Future editions of the Tolerance Diary project will tell about the lives of people with disabilities, mental disabilities, and those who suffered as a result of military operations, as well as reveal the topics of domestic violence and violence against children. In addition, several more important topics will be added — violation of the rights of national minorities, violation of the rights of people living with HIV/AIDS, the problem of sexual violence during war.

The participants of the following episodes will be famous and influential people in Ukraine — among them, for example, the head of the PACE Equality and Non-Discrimination Committee, Mariia Mezentseva, the writer Lyubov Yakymchuk, the singer Olya Polyakova and her daughter Mariia and others.

In addition, in the following seasons, the project team wants to collect as many real stories as possible from ordinary Ukrainians to show society a real picture of human rights violations using the examples of regular people and to give these people a platform where they could share their own experiences. According to the project's founders, it can inspire those still depressed to find the strength to finally get out of it. ​Also, the team intends to spread information about available support programs so that anyone who has been oppressed knows where to seek help and can do so.

Even more useful solutions!

Владислав Шаст

Vladyslav Shast is a nominee for the KyivPride Awards 2023.

Although the project is in its early stages, Shast and his team are already starting to receive feedback from people who have been helped by this project to realize some important things or to reveal their own traumas.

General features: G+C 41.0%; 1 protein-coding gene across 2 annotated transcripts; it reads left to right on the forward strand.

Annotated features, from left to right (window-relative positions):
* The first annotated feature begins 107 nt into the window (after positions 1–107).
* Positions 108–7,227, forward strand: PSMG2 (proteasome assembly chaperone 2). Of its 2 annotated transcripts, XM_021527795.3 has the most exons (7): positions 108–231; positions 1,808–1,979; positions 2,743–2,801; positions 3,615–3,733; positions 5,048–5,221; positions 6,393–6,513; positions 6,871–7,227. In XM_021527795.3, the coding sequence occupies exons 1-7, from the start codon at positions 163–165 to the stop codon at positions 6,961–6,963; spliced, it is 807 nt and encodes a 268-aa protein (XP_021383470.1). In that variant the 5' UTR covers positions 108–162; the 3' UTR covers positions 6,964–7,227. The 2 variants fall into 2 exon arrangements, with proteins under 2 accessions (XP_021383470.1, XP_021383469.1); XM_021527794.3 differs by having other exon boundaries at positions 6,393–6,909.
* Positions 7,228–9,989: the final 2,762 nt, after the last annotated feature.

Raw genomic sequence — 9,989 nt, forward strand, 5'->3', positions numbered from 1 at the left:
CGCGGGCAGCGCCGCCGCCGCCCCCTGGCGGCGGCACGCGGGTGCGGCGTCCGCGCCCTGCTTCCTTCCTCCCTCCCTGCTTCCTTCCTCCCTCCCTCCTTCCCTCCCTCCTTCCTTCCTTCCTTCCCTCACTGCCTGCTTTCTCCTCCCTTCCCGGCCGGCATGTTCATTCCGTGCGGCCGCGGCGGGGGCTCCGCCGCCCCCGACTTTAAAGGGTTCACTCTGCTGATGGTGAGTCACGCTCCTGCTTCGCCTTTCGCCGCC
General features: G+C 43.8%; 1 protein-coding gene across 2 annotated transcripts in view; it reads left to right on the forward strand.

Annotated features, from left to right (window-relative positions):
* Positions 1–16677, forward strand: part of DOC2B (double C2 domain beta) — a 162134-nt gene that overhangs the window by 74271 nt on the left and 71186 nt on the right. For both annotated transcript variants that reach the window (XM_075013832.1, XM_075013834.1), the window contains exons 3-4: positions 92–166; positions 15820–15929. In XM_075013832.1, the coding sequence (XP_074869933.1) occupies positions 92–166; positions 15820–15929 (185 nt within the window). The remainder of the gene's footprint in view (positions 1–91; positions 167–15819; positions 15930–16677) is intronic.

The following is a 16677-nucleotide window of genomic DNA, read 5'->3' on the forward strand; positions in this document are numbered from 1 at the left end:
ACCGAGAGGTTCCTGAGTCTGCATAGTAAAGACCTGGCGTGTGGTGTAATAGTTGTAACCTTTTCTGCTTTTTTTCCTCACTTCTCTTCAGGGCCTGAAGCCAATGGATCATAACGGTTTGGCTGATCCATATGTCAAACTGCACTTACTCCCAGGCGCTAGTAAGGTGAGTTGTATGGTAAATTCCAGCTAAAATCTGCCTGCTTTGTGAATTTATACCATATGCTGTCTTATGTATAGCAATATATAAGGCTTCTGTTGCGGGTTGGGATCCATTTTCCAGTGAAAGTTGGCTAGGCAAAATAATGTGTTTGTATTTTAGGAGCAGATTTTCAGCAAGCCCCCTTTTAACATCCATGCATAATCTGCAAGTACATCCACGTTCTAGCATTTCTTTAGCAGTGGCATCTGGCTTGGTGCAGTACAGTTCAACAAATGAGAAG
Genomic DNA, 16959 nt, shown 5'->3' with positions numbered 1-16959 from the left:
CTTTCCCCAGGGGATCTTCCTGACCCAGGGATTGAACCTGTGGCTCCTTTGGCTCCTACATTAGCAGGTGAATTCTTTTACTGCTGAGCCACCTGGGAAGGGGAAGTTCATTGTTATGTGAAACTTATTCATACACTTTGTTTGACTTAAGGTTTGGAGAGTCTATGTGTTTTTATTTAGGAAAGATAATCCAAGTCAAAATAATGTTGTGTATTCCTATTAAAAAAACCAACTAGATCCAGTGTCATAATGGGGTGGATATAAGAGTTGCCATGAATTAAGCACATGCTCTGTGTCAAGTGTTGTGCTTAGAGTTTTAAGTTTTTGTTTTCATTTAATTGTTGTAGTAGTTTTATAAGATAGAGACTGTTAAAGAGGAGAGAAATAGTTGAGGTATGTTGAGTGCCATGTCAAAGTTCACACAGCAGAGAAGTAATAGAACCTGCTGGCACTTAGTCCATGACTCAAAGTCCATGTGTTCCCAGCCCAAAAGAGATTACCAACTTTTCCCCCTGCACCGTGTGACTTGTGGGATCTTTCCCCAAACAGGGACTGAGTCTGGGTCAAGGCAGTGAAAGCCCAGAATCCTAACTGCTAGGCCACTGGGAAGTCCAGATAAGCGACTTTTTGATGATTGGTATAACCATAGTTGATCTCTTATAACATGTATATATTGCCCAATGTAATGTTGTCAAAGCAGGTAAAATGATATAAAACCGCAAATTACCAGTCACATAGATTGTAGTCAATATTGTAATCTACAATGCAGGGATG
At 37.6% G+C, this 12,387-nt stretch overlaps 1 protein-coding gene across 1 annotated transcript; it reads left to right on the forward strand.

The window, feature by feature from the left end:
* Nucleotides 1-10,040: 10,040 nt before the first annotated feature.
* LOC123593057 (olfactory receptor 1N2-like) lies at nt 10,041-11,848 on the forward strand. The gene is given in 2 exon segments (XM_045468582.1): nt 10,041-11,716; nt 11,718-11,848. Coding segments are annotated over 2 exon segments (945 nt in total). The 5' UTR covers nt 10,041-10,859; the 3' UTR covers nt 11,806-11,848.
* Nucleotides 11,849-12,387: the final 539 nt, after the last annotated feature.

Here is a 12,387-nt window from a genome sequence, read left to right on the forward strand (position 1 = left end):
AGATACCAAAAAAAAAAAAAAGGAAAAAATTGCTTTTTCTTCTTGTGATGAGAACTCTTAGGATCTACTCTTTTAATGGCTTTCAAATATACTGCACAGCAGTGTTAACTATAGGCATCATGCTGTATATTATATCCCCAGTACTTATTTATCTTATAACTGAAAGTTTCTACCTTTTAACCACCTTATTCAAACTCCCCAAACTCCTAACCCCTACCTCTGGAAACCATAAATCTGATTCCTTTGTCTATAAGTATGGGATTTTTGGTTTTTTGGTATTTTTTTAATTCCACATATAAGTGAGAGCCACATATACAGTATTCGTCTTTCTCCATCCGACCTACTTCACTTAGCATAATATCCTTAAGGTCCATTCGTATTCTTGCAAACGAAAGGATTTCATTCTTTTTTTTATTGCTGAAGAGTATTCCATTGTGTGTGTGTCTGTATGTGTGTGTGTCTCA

"The most valuable thing is that people have started sharing their personal experiences – so, the project is working. We will continue to take gradual and consistent steps toward our goal — to create a safe place for all members of society," says the project's initiator.

Shast advises that the Tolerance Diary is for everyone. After all, according to him, even among those who consider themselves the most tolerant members of Ukrainian society, some still use wrong terminology or may unknowingly drop some offensive comments. Shast also urges every Ukrainian to ask themselves the question, "Why exactly am I intolerant of other people – or allow such people to be in my presence?" – asking these questions may lead someone to finally change something and stop tolerating intolerance.